In 1980, I took a six week china painting class from Yvonne Klapec that started my enthusiastic appreciation and love of this style of painting.
I enjoy going out with my camera to capture God’s beautiful handiwork and then strive to apply it to the porcelain. Delicate beauty or bold color can be created especially for you to use in your home or as unique gifts to share. With loving care they become the antiques of tomorrow. Custom designed personalized home products, kitchen & bath tile, and fine artwork can all be ordered.
Following info taken from “Hand Painted Porcelain: Women Played a Major Role..by Debby DuBay”.
Limoges blanks, the shape of the piece of porcelain, came in all forms and sizes: dinnerware, decorative pieces such as chargers and plaques, chocolate, coffee and teapots, jardinières and planters, lamps, punch bowls, tankards, pitchers, vases and jewelry.
This technique utilizes the translucency of china paint to create color, depth and light. Reflection, shadow and shapes can all be used in the background to add interest & dimensions to the paintings. The painting is followed by the kiln firing (baking) process, then multiple more painting & firing that creates a three-dimensional piece.
The art of painting on porcelain would be a lost art if not for the approximately 3,000 talented china painters in the world today. If it was not for a handful of enthusiastic woman, the fine art of china painting may have become a lost are in America.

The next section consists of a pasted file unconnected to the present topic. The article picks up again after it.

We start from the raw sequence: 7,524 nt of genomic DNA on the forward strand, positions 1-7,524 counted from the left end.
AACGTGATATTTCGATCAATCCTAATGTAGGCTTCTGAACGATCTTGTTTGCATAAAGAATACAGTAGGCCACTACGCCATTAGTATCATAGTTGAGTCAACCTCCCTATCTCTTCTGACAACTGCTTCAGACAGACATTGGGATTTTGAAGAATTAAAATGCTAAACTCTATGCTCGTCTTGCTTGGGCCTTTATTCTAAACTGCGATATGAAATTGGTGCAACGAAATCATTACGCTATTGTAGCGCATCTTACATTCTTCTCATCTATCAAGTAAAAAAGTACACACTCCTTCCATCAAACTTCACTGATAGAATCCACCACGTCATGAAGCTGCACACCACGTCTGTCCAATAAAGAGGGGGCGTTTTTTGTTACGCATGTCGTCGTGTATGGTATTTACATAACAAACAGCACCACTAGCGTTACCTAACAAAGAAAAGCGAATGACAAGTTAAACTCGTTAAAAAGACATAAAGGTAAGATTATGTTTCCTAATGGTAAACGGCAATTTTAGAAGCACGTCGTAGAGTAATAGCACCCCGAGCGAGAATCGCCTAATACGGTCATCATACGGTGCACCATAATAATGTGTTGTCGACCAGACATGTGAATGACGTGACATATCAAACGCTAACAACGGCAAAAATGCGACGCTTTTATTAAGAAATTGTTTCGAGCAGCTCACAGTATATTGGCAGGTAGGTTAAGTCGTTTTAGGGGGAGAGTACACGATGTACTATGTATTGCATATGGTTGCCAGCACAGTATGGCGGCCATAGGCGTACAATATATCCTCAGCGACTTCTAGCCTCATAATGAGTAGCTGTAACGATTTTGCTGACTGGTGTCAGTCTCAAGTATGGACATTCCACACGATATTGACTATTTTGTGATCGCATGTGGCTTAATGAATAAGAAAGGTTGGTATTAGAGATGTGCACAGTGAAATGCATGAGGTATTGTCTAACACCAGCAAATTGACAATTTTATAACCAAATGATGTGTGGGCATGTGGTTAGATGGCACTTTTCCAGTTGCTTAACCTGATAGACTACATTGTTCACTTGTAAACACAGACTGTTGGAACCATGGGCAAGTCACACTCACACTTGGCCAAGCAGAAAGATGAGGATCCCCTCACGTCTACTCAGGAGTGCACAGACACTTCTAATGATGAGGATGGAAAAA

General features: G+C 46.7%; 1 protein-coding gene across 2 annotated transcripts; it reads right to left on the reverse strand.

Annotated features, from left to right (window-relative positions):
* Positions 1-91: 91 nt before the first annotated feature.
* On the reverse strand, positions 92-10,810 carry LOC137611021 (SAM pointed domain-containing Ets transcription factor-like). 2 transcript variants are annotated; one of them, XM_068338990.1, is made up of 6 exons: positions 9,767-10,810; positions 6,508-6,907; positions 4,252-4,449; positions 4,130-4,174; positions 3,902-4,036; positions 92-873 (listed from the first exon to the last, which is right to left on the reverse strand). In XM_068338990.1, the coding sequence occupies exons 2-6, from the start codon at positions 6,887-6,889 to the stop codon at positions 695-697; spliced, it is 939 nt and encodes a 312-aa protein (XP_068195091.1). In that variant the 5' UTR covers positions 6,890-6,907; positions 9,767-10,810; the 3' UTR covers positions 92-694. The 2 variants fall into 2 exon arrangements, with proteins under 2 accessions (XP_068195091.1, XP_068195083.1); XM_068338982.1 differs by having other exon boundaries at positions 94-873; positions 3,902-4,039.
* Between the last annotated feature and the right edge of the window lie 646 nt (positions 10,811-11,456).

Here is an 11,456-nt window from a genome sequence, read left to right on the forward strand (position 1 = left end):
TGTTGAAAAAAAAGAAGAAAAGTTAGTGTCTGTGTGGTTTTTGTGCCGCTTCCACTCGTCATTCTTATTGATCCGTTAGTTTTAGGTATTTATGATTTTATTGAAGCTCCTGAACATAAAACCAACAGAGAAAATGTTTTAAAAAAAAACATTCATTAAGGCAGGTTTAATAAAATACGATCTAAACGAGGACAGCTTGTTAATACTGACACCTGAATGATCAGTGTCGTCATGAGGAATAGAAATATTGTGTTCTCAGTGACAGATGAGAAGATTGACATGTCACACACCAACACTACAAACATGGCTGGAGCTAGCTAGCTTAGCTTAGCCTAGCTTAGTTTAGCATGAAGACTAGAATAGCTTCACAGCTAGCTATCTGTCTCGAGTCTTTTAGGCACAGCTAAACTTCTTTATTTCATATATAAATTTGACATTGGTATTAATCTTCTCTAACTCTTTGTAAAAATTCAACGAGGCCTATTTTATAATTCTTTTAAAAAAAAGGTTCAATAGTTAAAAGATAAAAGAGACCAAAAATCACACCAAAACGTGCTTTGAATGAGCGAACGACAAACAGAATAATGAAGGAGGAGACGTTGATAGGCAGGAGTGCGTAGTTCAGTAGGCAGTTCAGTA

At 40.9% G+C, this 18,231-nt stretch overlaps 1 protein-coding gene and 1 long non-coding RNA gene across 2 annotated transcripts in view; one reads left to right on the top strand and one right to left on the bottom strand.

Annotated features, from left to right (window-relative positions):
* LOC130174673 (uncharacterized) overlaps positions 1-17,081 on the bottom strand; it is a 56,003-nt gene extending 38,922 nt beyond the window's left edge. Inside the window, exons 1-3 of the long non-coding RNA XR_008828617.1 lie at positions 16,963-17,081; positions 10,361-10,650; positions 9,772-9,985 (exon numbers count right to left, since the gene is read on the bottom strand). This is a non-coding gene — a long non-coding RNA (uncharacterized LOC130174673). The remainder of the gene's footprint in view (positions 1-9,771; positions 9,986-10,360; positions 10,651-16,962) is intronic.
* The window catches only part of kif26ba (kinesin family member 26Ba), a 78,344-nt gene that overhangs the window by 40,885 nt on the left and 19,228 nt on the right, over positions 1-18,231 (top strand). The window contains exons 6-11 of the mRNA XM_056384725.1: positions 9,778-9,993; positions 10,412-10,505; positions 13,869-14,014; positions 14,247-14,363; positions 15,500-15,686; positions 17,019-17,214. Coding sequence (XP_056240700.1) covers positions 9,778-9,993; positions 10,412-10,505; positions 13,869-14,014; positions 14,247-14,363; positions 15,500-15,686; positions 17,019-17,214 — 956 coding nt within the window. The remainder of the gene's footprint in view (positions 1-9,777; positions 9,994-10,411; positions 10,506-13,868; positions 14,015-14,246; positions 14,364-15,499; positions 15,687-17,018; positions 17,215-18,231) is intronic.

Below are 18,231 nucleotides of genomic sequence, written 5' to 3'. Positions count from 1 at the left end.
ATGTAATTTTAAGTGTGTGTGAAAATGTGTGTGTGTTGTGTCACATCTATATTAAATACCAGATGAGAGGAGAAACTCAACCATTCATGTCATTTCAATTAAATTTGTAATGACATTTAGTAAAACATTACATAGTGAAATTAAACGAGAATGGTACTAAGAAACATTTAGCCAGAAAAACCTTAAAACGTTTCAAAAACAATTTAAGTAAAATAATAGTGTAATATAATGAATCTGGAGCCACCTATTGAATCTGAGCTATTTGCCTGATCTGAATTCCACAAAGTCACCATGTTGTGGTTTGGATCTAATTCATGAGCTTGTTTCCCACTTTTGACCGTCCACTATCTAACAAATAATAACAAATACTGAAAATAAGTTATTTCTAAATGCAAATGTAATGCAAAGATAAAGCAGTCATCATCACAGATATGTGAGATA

Jan. 3, 1980, President Carter declared China Painting as a fine art. The art of painting on porcelain has been recognized as a fine art by all the worlds’ great civilizations & has enriched museums in many countries for hundreds of years. This art form, requiring great skill, training, and talent has been enthusiastically adopted and enhanced by thousands of talented Americans whose labors will awe and delight generations yet to come.
Currently, there are two major organizations that promote this art: International Porcelain Artist and Teachers, Inc. widely known as IPAT Inc., and the World Organization of China Painters, (WOCP). IPAT is made up of more that 3,000 painters in approximately 50 countries around the globe, from beginning to advanced porcelain artists to career professionals. There are also many state and local clubs, along with clubs around the world. In addition there is the Porcelain Painters International On-Line Association. (www.porcelainpainters.com)
Addictive? Well, who isn’t smitten by fine art?